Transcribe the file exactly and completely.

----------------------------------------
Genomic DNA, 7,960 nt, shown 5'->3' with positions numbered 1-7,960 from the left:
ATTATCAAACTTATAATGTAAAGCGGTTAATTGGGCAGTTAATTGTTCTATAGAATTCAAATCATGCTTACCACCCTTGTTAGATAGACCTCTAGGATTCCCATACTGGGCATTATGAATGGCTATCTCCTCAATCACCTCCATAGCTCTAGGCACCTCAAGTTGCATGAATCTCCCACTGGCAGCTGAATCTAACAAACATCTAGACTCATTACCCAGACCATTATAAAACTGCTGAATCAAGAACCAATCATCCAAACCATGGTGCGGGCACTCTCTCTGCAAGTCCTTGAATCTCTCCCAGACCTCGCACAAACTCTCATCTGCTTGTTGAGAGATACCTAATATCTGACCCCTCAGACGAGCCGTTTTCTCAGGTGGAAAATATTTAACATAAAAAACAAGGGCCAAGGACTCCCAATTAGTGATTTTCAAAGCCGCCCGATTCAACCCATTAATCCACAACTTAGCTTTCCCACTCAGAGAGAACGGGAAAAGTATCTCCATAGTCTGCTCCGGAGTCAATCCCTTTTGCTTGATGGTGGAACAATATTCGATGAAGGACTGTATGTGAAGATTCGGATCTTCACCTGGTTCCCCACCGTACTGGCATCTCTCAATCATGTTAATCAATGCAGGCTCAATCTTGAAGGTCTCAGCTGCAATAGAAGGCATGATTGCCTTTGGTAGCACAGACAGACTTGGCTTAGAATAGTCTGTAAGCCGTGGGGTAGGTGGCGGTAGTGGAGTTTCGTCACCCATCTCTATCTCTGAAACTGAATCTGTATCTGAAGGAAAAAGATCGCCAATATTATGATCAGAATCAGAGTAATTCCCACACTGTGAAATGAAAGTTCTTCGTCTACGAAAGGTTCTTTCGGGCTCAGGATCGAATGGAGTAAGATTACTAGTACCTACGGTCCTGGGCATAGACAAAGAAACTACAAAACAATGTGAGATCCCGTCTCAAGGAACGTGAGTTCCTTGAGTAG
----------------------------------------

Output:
Genomic DNA, 7,960 nt, shown 5'->3' with positions numbered 1-7,960 from the left:
ATTATCAAACTTATAATGTAAAGCGGTTAATTGGGCAGTTAATTGTTCTATAGAATTCAAATCATGCTTACCACCCTTGTTAGATAGACCTCTAGGATTCCCATACTGGGCATTATGAATGGCTATCTCCTCAATCACCTCCATAGCTCTAGGCACCTCAAGTTGCATGAATCTCCCACTGGCAGCTGAATCTAACAAACATCTAGACTCATTACCCAGACCATTATAAAACTGCTGAATCAAGAACCAATCATCCAAACCATGGTGCGGGCACTCTCTCTGCAAGTCCTTGAATCTCTCCCAGACCTCGCACAAACTCTCATCTGCTTGTTGAGAGATACCTAATATCTGACCCCTCAGACGAGCCGTTTTCTCAGGTGGAAAATATTTAACATAAAAAACAAGGGCCAAGGACTCCCAATTAGTGATTTTCAAAGCCGCCCGATTCAACCCATTAATCCACAACTTAGCTTTCCCACTCAGAGAGAACGGGAAAAGTATCTCCATAGTCTGCTCCGGAGTCAATCCCTTTTGCTTGATGGTGGAACAATATTCGATGAAGGACTGTATGTGAAGATTCGGATCTTCACCTGGTTCCCCACCGTACTGGCATCTCTCAATCATGTTAATCAATGCAGGCTCAATCTTGAAGGTCTCAGCTGCAATAGAAGGCATGATTGCCTTTGGTAGCACAGACAGACTTGGCTTAGAATAGTCTGTAAGCCGTGGGGTAGGTGGCGGTAGTGGAGTTTCGTCACCCATCTCTATCTCTGAAACTGAATCTGTATCTGAAGGAAAAAGATCGCCAATATTATGATCAGAATCAGAGTAATTCCCACACTGTGAAATGAAAGTTCTTCGTCTACGAAAGGTTCTTTCGGGCTCAGGATCGAATGGAGTAAGATTACTAGTACCTACGGTCCTGGGCATAGACAAAGAAACTACAAAACAATGTGAGATCCCGTCTCAAGGAACGTGAGTTCCTTGAGTAG